Morality as an applied science

Quick note: My blogging activity has been very light lately because I have just started working again.  I am going to dedicate some more time to writing so that I can have at least a couple of posts a week, and hopefully more.  One the positive side, my posts may become shorter (you’re welcome)

There continues to be conversations about the relationship between science and morality in the blogosphere (here’s some from yesterday), which is no surprise since it overlaps issues such as scientism, religion, and skepticism generally.  These topics are all hot tamales, at least on my google reader.

Moral philosophy can bee thought of as an application of scientifically discovered facts to a problem in social dynamics.  In a sense, it is a bit like a computer programming problem in that we know what kind of program we want to create (a harmonious society with minimal ill-treatment of its citizens), but we need to figure out how to achieve this goal with the software and hardware we have.  The hardware and software are (loosely) ourselves, and the program we want to write involves coming up with a way to order social relationships in a way which benefits people while preventing their harm if possible.

And what is morality? Is it the study of how humans (or other sentient beings) interact in groups, or is it the study of the how those humans should act in groups given some given desires and goals?  With morality the desires are given (they are the facts of our psyches), and the goals are at least defined even if not universally shared.  It is the logistics of how to achieve those goals which are where science comes in.

Is this puzzle one for the scientific method, or more generally one for empirical research? That depend son how we are defining ‘science’ here.  If it is meant merely are a set of tools towards pure research, where the empirical methodology we use is utilized in order to discover laws or support hypotheses towards some theory, then no.  If it is meant as a more general application of reason and the scientific method, then yes.  As I have written recently, I think that the term ‘science’ in terms of these philosophical questions (such as the issue of science v. religion) should make way for ‘skepticism’ instead.

Moral philosophy is not science in the same way that physics is a science.   There is science where we know the road (method) but not the goal (like physics), and then there is science where we know the goal (some achievement, technological or otherwise) but not the path by which to get there.  Morality is an example the latter; we know what we want to accomplish, but we need more information and analysis before we know how to get there.  Morality is an applied science.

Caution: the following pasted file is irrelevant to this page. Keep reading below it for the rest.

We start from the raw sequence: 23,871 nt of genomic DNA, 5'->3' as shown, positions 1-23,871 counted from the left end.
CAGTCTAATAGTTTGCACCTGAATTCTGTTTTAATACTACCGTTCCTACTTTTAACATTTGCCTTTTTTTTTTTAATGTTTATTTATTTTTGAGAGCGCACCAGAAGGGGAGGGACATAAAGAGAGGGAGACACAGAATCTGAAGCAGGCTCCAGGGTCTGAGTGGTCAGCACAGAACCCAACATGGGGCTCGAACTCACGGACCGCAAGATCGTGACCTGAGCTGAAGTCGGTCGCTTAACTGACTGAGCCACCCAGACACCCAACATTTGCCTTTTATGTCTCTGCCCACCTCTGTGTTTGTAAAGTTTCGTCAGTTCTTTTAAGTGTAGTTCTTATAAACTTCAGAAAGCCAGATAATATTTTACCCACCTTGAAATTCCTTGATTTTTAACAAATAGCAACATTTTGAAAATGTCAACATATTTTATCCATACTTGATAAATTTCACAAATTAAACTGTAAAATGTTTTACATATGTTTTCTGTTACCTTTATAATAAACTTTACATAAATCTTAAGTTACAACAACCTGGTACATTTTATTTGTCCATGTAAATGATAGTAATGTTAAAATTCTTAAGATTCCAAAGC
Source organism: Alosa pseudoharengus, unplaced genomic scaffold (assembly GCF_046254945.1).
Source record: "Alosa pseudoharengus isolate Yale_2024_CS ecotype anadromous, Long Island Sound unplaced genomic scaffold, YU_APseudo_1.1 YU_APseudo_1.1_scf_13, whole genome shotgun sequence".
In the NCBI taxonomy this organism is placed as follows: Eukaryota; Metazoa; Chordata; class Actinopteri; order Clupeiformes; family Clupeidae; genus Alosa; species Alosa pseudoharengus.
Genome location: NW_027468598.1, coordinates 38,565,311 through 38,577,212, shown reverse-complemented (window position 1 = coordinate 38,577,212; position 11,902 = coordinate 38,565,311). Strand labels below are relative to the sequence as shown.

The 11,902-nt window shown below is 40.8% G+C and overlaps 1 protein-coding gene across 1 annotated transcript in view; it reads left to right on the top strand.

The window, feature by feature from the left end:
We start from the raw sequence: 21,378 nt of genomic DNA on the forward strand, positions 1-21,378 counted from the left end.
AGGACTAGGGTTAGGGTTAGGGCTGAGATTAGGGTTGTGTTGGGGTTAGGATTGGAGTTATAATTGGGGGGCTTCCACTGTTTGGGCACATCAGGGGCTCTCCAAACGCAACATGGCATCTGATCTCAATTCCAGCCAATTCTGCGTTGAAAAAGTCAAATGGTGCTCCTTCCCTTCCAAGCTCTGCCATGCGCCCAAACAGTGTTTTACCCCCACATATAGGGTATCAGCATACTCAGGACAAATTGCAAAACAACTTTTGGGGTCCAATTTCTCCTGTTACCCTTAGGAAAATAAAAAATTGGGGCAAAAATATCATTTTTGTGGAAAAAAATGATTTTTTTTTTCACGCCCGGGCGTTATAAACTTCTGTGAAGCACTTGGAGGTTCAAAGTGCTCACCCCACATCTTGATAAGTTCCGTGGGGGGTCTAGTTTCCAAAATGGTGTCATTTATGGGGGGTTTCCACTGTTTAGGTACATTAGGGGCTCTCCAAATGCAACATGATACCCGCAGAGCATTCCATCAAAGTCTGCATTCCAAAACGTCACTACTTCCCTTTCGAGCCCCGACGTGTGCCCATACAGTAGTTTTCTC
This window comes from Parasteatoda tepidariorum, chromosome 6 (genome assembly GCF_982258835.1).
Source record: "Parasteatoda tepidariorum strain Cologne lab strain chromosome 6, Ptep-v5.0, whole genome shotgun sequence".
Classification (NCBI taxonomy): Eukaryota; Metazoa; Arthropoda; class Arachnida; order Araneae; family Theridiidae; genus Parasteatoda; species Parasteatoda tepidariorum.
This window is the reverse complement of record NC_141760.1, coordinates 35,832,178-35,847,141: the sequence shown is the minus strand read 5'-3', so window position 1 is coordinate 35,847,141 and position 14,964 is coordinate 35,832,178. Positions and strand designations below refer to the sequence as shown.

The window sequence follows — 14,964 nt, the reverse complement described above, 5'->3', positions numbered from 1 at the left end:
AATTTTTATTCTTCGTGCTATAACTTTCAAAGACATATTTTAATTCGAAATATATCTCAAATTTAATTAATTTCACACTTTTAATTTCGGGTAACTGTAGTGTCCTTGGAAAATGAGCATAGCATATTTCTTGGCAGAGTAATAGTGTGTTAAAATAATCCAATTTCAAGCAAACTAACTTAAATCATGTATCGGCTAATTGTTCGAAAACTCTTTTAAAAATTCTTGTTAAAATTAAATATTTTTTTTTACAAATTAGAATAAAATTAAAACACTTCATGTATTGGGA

When we are talking about doing the science of morality, we are not talking about designing a set of experiments to discover the underlying laws of morality as we would with physics.  But morality is a field where we have real, physical things about which we have questions and goals.  We will use reason, empiricism, etc in doing moral philosophy but most importantly doing moral philosophy will compel the need for further empirical research, some of which might be physics.  It will mostly be neuroscience.

So, to deny that morality is a scientific project only makes sense if we are to define science so narrowly as to limit it to pure research, rather than the larger skeptical project of discovering what is true or how to achieve things via naturalistic means.  This is why I prefer to use ‘skepticism’ in place of science in so many conversations such as this, because so many people conflate ‘science’ with pure research.  I think that is the source of much of the disagreement concerning this issue.

For people such as Sam Harris, Jerry Coyne, etc, ‘science’ seems to stand for that larger skeptical project.  The best approach to any topic (including morality) is this skeptical method often referred to as ‘scientism’ by so many commentators, and confused with some kind of neo-positivism by others.  That’s why morality is a skeptical project; it is by these empirical and logical methods that we can get real answers to meaningful questions asked.

For morality, the question asked is something like “how should we behave socially in order to allow people to maintain personal and social well being?” This goal of well being (or whatever term you prefer) is not the thing we are trying to determine or justify, it is the project of moral philosophy from the start.  If we were not assuming, axiomatically, the values of well being, happiness, or whatever term we prefer, we would not be talking about morality at all, but something else.  And what other method besides the empirical ones of science could we use to find out how to answer this question?

We are not using science to determine what morality is or should be, we are using it to find the best ways to solve the philosophical problem we are already aware of.  That’s why this is not about the is-ought “fallacy.”  We are not saying that these are the facts, and so we should do this.  We are saying that here is the place we want to be, so how do we get there?

Much like how we are not using science to find or justify our desires for truth when we use it to determine what is true generally, we are not using science to discover or justify our desire for a moral society by trying to discover the best means to attain such a thing. If you don’t take that goal as axiomatic, then you don’t care about doing moral philosophy.  Similarly, if you don’t care about the truth, you don’t do science.

We skeptical and scientistic moral philosophers take what the hard sciences give us through their pure research methods and apply it to this problem of creating a better society in which to live.  That, to me, is applied science.